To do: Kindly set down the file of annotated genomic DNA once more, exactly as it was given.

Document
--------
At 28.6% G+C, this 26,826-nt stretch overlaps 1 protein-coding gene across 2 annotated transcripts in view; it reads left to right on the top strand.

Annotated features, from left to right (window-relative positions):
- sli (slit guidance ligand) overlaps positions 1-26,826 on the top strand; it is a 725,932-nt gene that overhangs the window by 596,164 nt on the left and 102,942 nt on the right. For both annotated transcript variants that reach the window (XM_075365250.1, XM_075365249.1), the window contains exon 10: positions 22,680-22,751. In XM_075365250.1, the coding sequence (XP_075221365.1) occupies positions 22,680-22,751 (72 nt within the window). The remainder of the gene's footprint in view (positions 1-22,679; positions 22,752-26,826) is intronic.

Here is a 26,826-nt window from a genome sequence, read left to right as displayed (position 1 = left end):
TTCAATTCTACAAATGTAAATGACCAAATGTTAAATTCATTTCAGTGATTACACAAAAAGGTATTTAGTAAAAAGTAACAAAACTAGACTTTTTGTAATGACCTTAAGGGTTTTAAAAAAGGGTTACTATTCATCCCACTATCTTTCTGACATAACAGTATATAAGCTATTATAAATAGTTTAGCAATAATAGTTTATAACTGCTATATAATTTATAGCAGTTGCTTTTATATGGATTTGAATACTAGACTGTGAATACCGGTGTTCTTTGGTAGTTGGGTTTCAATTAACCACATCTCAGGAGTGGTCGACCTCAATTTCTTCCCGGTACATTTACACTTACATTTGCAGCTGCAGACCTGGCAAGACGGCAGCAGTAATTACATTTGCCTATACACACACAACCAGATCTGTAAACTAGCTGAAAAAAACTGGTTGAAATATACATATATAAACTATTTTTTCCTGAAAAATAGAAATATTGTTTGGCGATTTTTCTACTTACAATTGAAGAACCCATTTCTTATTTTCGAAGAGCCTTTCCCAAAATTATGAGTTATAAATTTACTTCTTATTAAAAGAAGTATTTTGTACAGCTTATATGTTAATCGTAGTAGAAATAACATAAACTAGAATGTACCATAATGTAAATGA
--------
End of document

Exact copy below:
At 28.6% G+C, this 26,826-nt stretch overlaps 1 protein-coding gene across 2 annotated transcripts in view; it reads left to right on the top strand.

Annotated features, from left to right (window-relative positions):
- sli (slit guidance ligand) overlaps positions 1-26,826 on the top strand; it is a 725,932-nt gene that overhangs the window by 596,164 nt on the left and 102,942 nt on the right. For both annotated transcript variants that reach the window (XM_075365250.1, XM_075365249.1), the window contains exon 10: positions 22,680-22,751. In XM_075365250.1, the coding sequence (XP_075221365.1) occupies positions 22,680-22,751 (72 nt within the window). The remainder of the gene's footprint in view (positions 1-22,679; positions 22,752-26,826) is intronic.

Here is a 26,826-nt window from a genome sequence, read left to right as displayed (position 1 = left end):
TTCAATTCTACAAATGTAAATGACCAAATGTTAAATTCATTTCAGTGATTACACAAAAAGGTATTTAGTAAAAAGTAACAAAACTAGACTTTTTGTAATGACCTTAAGGGTTTTAAAAAAGGGTTACTATTCATCCCACTATCTTTCTGACATAACAGTATATAAGCTATTATAAATAGTTTAGCAATAATAGTTTATAACTGCTATATAATTTATAGCAGTTGCTTTTATATGGATTTGAATACTAGACTGTGAATACCGGTGTTCTTTGGTAGTTGGGTTTCAATTAACCACATCTCAGGAGTGGTCGACCTCAATTTCTTCCCGGTACATTTACACTTACATTTGCAGCTGCAGACCTGGCAAGACGGCAGCAGTAATTACATTTGCCTATACACACACAACCAGATCTGTAAACTAGCTGAAAAAAACTGGTTGAAATATACATATATAAACTATTTTTTCCTGAAAAATAGAAATATTGTTTGGCGATTTTTCTACTTACAATTGAAGAACCCATTTCTTATTTTCGAAGAGCCTTTCCCAAAATTATGAGTTATAAATTTACTTCTTATTAAAAGAAGTATTTTGTACAGCTTATATGTTAATCGTAGTAGAAATAACATAAACTAGAATGTACCATAATGTAAATGA